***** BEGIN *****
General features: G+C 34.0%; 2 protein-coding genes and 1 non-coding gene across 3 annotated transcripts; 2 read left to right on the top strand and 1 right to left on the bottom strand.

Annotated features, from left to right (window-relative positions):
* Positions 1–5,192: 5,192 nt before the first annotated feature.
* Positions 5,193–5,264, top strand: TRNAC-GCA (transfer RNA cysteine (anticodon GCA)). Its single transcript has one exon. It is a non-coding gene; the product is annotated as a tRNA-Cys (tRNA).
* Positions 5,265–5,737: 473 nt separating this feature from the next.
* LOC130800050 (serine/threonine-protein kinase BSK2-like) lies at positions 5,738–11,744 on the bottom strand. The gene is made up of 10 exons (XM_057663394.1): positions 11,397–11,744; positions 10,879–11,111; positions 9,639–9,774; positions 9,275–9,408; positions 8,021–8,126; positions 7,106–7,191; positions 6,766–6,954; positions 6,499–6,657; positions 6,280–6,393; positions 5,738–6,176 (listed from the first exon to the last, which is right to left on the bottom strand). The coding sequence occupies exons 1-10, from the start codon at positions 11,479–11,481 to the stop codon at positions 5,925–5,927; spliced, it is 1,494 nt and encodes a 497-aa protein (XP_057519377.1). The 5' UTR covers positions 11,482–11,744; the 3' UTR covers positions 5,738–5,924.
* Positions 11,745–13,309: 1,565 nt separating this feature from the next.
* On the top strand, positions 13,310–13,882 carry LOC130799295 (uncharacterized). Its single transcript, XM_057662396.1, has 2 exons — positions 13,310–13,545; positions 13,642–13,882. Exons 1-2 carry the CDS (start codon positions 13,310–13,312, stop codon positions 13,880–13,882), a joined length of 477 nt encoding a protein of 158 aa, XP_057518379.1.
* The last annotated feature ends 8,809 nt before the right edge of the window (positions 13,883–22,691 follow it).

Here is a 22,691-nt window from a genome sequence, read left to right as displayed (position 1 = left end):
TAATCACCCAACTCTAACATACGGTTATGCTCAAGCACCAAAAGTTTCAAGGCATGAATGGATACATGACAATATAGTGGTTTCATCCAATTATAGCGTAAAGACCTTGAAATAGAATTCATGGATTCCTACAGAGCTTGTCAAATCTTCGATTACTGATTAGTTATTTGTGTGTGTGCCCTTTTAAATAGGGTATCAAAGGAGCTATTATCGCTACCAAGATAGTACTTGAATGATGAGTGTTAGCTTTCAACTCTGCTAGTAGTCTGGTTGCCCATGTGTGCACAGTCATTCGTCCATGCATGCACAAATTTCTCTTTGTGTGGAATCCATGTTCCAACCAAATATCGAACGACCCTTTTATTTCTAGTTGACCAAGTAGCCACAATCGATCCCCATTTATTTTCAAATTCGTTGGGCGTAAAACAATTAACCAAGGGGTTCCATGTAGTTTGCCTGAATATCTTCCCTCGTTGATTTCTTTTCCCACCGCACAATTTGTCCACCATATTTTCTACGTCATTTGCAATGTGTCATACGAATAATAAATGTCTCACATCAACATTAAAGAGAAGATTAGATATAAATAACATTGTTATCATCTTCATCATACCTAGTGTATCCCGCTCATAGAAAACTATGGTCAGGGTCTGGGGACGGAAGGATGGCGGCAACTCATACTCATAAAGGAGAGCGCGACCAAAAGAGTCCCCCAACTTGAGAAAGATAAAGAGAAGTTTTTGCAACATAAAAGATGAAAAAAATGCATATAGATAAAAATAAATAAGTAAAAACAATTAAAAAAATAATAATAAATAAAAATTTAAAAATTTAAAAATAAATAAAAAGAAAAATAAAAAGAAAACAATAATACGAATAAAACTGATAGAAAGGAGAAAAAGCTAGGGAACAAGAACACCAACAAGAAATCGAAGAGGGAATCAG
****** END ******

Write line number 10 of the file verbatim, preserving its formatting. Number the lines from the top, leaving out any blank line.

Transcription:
Here is a 22,691-nt window from a genome sequence, read left to right as displayed (position 1 = left end):